In The Know is your daily briefing on Oklahoma policy-related news. Inclusion of a story does not necessarily mean endorsement by the Oklahoma Policy Institute. Click here to subscribe to In The Know and see past editions.
New from OK Policy
Rose named Oklahoma Policy Institute executive director: The Oklahoma Policy Institute announced on June 26 that Cherokee Nation citizen Ahniwake Rose has been chosen to lead the organization as its next executive director. Rose, who is serving as deputy director and interim executive director of the National Congress of American Indians in Washington, D.C., will replace longtime director David Blatt, who earlier this year announced his intention to step down this fall. [Cherokee Phoenix]
In The News
Oklahoma’s teacher shortage: 3038 emergency certifications approved, up 54% in 2018-19: Oklahoma public schools hired 3,038 nonaccredited teachers to work in classrooms in 2018-19, representing a 54% increase over the previous school year’s 1,975. The upward trend looks to continue, as 818 emergency certifications — including 531 renewals — are up for approval Thursday at the monthly meeting of the Oklahoma State Board of Education. [Tulsa World]
Oklahoma dams near expiration dates as scientists predict more extreme weather: Two-thirds of the watershed dams managed by the Conservation Commission have met or exceeded their 50-year design life, Caldwell said. The oldest dam, in the Cloud Creek Watershed near Cordell, was built in 1948. The average age for all of Oklahoma’s dams is 53 years, according to the National Inventory of Dams. [StateImpact Oklahoma] May floods prompt congressmen to ask for study of Tulsa’s flood levees. [OK Energy Today]
Banker named to Wildlife Conservation Commission: The Oklahoma Wildlife Conservation Commission will welcome southwestern Oklahoma bank executive Rick Holder, 60, of Creta in July. Gov. J. Kevin Stitt appointed Holder to an eight-year term from District 7. He is filling the seat that was held by Robert Dan Robbins of Altus, whose term is expiring. [OK Energy Today]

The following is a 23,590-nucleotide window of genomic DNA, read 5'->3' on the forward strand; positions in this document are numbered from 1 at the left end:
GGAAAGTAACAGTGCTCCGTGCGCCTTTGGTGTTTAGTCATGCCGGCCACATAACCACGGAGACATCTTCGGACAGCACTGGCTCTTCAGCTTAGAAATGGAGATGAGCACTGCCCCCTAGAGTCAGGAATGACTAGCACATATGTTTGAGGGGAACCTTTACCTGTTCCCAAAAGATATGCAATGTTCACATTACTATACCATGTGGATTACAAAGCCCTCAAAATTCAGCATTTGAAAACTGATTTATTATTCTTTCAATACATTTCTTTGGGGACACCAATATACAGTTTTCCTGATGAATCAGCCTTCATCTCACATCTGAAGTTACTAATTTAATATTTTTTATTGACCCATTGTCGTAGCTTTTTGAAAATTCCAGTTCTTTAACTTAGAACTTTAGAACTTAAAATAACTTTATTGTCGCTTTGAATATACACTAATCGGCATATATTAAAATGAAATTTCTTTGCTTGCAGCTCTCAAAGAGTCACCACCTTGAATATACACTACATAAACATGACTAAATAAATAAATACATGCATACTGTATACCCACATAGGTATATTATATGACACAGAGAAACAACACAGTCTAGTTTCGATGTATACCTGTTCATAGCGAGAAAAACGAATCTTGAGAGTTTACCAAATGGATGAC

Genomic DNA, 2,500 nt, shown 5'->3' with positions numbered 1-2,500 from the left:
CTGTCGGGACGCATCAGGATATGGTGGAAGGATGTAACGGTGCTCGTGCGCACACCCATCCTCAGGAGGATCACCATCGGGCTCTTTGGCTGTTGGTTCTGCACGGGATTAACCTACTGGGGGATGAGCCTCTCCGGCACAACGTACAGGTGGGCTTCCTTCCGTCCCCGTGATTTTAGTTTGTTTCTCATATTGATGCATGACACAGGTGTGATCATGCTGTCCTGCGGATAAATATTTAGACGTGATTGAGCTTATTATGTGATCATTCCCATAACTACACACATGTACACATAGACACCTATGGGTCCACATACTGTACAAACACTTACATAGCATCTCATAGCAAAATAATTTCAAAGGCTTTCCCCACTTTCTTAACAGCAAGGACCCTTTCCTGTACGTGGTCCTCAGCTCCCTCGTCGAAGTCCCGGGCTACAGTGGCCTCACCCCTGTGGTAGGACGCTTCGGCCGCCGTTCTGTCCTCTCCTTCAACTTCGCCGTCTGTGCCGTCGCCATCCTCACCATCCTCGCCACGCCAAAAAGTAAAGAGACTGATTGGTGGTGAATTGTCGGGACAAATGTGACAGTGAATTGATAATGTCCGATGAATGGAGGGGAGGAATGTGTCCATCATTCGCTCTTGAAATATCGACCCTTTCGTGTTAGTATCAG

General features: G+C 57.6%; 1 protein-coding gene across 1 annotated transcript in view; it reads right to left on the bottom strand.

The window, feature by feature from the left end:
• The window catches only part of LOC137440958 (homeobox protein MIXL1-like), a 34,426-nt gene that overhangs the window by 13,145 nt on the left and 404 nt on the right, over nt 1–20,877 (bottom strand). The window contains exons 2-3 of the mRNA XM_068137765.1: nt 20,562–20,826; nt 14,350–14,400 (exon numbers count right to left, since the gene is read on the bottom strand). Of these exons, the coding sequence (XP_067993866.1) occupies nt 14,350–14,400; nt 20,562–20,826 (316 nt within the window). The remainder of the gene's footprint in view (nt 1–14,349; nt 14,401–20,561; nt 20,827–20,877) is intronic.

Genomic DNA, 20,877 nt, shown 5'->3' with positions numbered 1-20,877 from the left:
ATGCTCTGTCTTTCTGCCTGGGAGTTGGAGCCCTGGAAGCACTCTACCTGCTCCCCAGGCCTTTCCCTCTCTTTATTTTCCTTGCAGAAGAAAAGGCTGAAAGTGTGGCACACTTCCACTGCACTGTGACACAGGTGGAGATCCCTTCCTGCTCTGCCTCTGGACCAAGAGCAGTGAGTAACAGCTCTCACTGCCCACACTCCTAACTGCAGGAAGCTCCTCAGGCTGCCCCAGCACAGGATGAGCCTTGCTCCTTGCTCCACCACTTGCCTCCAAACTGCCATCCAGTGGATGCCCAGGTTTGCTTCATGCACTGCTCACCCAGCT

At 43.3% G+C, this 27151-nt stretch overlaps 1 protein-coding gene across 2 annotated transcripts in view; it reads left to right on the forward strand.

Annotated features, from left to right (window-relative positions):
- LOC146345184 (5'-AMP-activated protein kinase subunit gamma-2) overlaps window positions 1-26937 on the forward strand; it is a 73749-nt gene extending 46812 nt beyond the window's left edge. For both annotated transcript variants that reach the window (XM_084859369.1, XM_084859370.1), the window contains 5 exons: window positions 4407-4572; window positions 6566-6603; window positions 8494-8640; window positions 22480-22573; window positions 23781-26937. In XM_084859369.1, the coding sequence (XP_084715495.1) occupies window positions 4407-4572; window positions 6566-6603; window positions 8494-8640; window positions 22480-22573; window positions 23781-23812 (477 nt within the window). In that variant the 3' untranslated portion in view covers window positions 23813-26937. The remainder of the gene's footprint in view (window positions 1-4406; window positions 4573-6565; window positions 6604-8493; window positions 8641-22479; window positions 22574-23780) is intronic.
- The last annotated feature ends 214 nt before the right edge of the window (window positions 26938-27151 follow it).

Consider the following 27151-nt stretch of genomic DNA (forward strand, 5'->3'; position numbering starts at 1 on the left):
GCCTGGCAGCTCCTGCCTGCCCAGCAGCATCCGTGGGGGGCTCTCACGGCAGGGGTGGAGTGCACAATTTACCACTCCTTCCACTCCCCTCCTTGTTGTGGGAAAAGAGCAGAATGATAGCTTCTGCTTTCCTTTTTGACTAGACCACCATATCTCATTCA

Muscogee (Creek) Nation: ‘Dust will settle’ after Supreme Court pass on treaty case: The 2019 term ended Thursday with a no decision in a case from Oklahoma that could determine the extent of Indian Country. The court had been expected to rule one way or another on the status of tribal lands in Oklahoma. [Indian Country Today] The U.S. Supreme Court on Thursday asked for additional arguments from attorneys representing the state of Oklahoma and an Oklahoma man who claimed he should have been tried in federal court rather than state court. [Tulsa World]
Federal government wants cut of Oklahoma’s $270 million opioid settlement: The federal government says it is entitled to a portion of a $270 million settlement the state reached with Purdue Pharma to end an opioid lawsuit. [Tulsa World] Read the CMS letter seeking Oklahoma opioid settlement money [NonDoc]
Cell by Cell: Suspected of driving drunk, a long-haul trucker died in jail—but he actually had pneumonia: The police officer who pulled over long-haul trucker Michael James Hoeppner for weaving erratically across lanes on U.S. Route 69 in March thought he was high or drunk. The state medical examiner’s office would later find that Hoeppner had no drugs or alcohol in his system but that he had died of pneumonia caused by the flu. Hoeppner had not been high or drunk — just deathly ill. [The Frontier]
The Oklahoman Editorial Board: Good advice from an Oklahoma ex-convict: A former inmate at Oklahoma’s McLeod Correctional Facility in Atoka has a solid suggestion for policymakers. If the state is serious about reducing its inmate population, he said, “then this is the program they should be growing.” He was talking about a program he had completed that teaches inmates how to become machinists. [Editorial Board / The Oklahoman]